White salty cheese – We use Cotija Cheese (Mexican) since it is the most similar to our Venezuelan “Queso de Año.” Just grind it.
For the shredded beef:
Simmer the beef until tender, about three hours. Add more, water or beef broth if the meat appears too dry. Remove from heat, let it cool, and then pull apart to shred. Save some stock.
For the sauce, Heat the oil in a casserole until hot to first make a “sofrito”, add the onions, garlic, jalapeños and red peppers, in the canola oil, then add the “panela” and let the first ingredients caramelize for 5 minutes, then add the Worcestershire sauce and let it simmer for 5 more, add some beef broth, tomato paste and butter to make the sauce and then the meat.
Salt and pepper to taste.
For the beans:
Simmer all the ingredients together, about 3 hours.
Salt and pepper, to taste.
For the plantains:
Slice the plantains in long slices (diagonal) and deep fry them until they are caramelized and dark brown
For the arepas:
In a bowl, put the water and salt and mix it. Then take the flour in to the water very slowly and keep working with your fingers in order to get a smooth dough. Once you poured all the water, work with your two hands in the dough.
When the dough is smooth and soft let it rest for about three minutes and then check the texture by making a ball with your hands. If you see the ball is cracking that means that needs more water if it stays in your hands and is hard to manipulate, that means that you need to add more flour
Once you reach the perfect texture add the oil and work in the dough again for a couple of minutes until the oil is blended.
Now you can have a frying pan in the burner with just a little oil to avoid the dough to stick to it. Moderate flame please.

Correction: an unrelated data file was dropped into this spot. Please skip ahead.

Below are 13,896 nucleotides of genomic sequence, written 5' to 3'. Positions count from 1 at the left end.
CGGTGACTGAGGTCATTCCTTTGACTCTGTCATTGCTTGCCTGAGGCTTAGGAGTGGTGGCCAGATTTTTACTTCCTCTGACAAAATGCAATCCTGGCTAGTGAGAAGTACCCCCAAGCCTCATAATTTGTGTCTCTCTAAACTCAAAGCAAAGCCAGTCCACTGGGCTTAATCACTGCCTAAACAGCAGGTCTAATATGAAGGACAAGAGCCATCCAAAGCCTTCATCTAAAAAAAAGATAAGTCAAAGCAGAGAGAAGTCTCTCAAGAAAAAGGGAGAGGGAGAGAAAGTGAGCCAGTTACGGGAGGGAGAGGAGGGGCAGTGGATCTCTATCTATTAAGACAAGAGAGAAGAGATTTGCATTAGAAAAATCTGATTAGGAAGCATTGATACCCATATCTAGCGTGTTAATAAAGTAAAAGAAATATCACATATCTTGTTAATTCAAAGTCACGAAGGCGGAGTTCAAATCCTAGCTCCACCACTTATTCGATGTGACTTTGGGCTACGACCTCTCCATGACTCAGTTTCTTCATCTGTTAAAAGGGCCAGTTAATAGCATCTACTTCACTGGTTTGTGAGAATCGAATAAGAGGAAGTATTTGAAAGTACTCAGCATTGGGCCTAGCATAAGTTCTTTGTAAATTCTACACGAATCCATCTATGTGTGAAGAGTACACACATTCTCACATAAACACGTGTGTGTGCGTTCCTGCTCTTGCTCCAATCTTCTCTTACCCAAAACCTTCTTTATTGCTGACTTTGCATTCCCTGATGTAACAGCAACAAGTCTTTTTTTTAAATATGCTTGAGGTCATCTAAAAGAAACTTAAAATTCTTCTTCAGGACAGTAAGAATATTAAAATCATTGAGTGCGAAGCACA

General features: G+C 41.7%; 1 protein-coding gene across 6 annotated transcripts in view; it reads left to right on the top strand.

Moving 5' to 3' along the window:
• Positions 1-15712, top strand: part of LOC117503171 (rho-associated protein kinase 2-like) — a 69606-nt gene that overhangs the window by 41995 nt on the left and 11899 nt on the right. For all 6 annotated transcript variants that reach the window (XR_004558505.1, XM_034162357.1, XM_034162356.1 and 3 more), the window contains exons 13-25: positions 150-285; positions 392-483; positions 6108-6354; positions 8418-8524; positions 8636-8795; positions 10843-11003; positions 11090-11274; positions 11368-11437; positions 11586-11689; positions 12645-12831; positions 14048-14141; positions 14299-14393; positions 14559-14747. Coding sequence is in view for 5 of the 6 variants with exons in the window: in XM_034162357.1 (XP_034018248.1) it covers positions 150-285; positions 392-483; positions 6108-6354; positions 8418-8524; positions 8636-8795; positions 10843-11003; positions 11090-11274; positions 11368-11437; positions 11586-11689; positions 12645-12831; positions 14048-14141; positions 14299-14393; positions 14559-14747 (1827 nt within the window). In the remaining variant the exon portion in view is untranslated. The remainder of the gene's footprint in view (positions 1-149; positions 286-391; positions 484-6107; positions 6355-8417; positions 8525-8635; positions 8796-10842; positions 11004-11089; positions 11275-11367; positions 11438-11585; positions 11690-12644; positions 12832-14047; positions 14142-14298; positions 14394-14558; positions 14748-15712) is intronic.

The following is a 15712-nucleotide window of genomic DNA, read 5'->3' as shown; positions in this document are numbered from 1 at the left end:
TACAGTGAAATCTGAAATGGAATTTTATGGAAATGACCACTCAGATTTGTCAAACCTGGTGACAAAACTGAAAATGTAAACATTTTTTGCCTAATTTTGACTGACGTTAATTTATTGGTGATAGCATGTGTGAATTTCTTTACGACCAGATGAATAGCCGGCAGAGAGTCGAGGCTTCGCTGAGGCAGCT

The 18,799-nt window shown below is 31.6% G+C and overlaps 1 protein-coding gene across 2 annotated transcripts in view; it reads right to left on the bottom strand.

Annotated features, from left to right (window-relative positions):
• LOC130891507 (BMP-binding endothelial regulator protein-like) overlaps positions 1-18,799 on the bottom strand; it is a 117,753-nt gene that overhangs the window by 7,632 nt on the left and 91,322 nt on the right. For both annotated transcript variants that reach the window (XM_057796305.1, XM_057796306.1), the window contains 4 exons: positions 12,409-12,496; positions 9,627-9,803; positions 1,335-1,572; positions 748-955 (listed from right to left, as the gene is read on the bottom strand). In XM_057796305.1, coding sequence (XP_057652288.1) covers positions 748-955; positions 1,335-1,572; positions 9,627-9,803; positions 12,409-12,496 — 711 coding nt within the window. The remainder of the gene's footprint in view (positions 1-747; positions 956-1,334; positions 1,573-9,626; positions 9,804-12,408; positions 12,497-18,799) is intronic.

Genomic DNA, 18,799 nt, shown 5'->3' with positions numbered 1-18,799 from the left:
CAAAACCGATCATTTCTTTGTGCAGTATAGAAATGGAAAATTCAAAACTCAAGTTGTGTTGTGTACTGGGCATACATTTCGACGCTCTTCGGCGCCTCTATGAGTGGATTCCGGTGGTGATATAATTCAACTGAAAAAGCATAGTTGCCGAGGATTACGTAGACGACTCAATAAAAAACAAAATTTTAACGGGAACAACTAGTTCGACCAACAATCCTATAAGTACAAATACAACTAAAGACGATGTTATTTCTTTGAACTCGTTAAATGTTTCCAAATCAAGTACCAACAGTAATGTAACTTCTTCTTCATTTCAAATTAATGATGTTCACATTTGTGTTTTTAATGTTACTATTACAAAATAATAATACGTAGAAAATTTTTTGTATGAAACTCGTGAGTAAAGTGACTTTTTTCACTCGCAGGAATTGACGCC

Important Tip: every time that you are handling the dough your hands should be wet and try not to keep dough on your palms
Grab an amount of dough that can fit in your hand and make a ball with your two hands. It should be a solid and smooth ball. Then start passing the ball from one hand to the other in order to make a flat round cake (1-inch thick) and put it on the frying pan.
Keep it there for a few minutes until the coat is done and then flip it to the other side for the same procedure. The coat should be golden brown spots.
At this point your oven should be at 375 degrees F and once you have the coats done place the arepa in the oven for another 10 minutes, you can check it by grabbing the arepa and playing drums with your index and middle fingers, if it sound like a drum then is ready!!!
Take it out, open it and stuff it with whatever you want. In this case: shredded beef, black beans, fried sweet plantains and aged white cheese.
You can take all the dough out or just a little… Is up to you!!!!
Arepa de Pabellon – Assembly:
Once you have the arepa out of the oven, you have to open it up and take some or all of the dough out (up to your taste) and create layers with the shredded beef, then the beans, the plantain’s slices (2 to 4) and then a tablespoon or two of the white salty cheese and voila!